I still have some editing to do in this (its still in the RAW format), but this is my favorite picture I took this day. It would have been a more powerful image if the isolated guy was the only one in the picture but some things are out of my control. I gotta work with what I have.

This is what the top of Mt. Sinai looks like during the day. I took this on the way down the mountain.
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Sunrise on Mt. Sinai

The sunrise on Mt. Sinai was one of those experiences that pictures and stories can’t truly do justice. No matter how cold I was or how tired I felt, I had a smile on my face and all I could think was that this was one of the most incredible things I had ever seen. I’m going to timestamp each picture from the sunrise to give everyone an idea of how the sky looked. Definitely click on these pictures to see a bigger version.

5:12 AM
5:15 AM, our spot on the rocks

5:30 AM

Finally, at 5:32 AM, the sun peeks over the ridge to the cheers of the frozen crowd.
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Climbing Mt. Sinai

Those of you who know me well know how religious I am (not very!). Given the religious significance attached to St. Katherine’s and Mt. Sinai, however, I cracked open a Bible for the first time since freshman year of college, when it was required reading for a humanities course.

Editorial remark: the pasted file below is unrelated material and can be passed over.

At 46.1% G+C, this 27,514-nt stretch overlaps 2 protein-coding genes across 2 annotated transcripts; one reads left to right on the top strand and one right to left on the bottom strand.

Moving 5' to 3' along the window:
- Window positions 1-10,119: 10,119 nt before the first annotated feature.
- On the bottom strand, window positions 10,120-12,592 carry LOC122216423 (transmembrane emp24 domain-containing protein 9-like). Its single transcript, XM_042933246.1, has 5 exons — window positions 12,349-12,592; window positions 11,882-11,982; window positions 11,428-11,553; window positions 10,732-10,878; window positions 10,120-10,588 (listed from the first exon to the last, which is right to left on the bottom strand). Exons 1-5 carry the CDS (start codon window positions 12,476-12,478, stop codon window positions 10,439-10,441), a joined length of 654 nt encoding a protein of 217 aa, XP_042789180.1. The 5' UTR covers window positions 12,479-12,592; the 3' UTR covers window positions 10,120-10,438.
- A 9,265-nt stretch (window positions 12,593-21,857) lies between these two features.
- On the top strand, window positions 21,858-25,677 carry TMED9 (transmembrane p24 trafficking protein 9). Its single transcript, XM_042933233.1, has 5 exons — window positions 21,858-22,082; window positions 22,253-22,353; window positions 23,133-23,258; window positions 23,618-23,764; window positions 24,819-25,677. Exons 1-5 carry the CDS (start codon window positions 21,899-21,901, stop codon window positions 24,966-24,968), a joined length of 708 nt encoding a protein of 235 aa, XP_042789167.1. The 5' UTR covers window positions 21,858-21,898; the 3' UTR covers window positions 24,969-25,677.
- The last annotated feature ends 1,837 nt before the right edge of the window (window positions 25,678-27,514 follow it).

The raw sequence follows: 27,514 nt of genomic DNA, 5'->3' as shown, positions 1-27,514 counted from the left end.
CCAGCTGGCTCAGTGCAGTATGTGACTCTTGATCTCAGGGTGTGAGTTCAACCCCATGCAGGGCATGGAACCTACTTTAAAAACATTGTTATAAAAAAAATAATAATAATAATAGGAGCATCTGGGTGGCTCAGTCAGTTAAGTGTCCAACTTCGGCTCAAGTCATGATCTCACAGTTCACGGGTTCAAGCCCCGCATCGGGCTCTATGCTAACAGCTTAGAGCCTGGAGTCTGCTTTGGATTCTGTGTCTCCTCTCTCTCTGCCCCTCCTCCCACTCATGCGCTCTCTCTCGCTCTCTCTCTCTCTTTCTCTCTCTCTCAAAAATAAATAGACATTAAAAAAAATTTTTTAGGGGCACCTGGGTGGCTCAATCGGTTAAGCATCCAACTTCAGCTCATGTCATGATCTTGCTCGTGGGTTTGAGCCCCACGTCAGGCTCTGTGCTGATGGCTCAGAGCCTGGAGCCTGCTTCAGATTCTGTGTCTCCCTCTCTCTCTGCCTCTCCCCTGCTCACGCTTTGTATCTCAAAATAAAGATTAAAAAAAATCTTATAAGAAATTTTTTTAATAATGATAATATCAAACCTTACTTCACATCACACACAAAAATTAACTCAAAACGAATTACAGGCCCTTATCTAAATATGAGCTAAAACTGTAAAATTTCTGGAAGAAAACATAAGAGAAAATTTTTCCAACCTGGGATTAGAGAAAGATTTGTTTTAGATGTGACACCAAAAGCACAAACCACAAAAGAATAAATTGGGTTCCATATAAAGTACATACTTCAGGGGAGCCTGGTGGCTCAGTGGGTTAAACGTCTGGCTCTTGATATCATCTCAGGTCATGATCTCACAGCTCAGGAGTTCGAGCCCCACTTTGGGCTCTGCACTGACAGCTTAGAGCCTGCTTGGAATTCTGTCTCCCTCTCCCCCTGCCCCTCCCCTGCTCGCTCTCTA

A quick history lesson for those of you as indifferent to religious history as I am. In the book of Exodus, Moses spends 40 days and nights on Mount Sinai, while his followers stay at the base worshipping the golden calf (a false idol!), and he is given the ten commandments and ordered to created the ark of the covenant and the rest of the tabernacle. For those of you already getting bored, THIS IS THE ARK INDIANA JONES IS AFTER IN “Raiders of the Lost ARC.” “Whatever you do…don’t open your eyes!”
At the beginning of the forty days, Moses is commanded by God to climb Mt. Sinai. At this point in the story I fell asleep reading, which was probably a good thing, because I had to wake up 4 hours later to follow in Moses’ footsteps. At 1:00 AM we groggily arose to climb Mt. Sinai.

Sign at the beginning of the hike.

The true residents of the aptly named Camel path. At time they would come out of nowhere in the dark and I nearly got run over, sandwiched, and kicked in the dark (it's hard to see too far ahead when you have to concentrate on the ground in front of you)

Around 1:45 AM we set out on the camel path up Mt. Sinai, and reached the top in around 2 hours. The trail was fairly well established but there was absolutely no light so my flashlight was relied on heavily.

Brett – I almost had a “giant-yoshi at the end of grumble volcano” moment when in the dark I failed to notice a quick switchback leading away from a fairly steep precipice.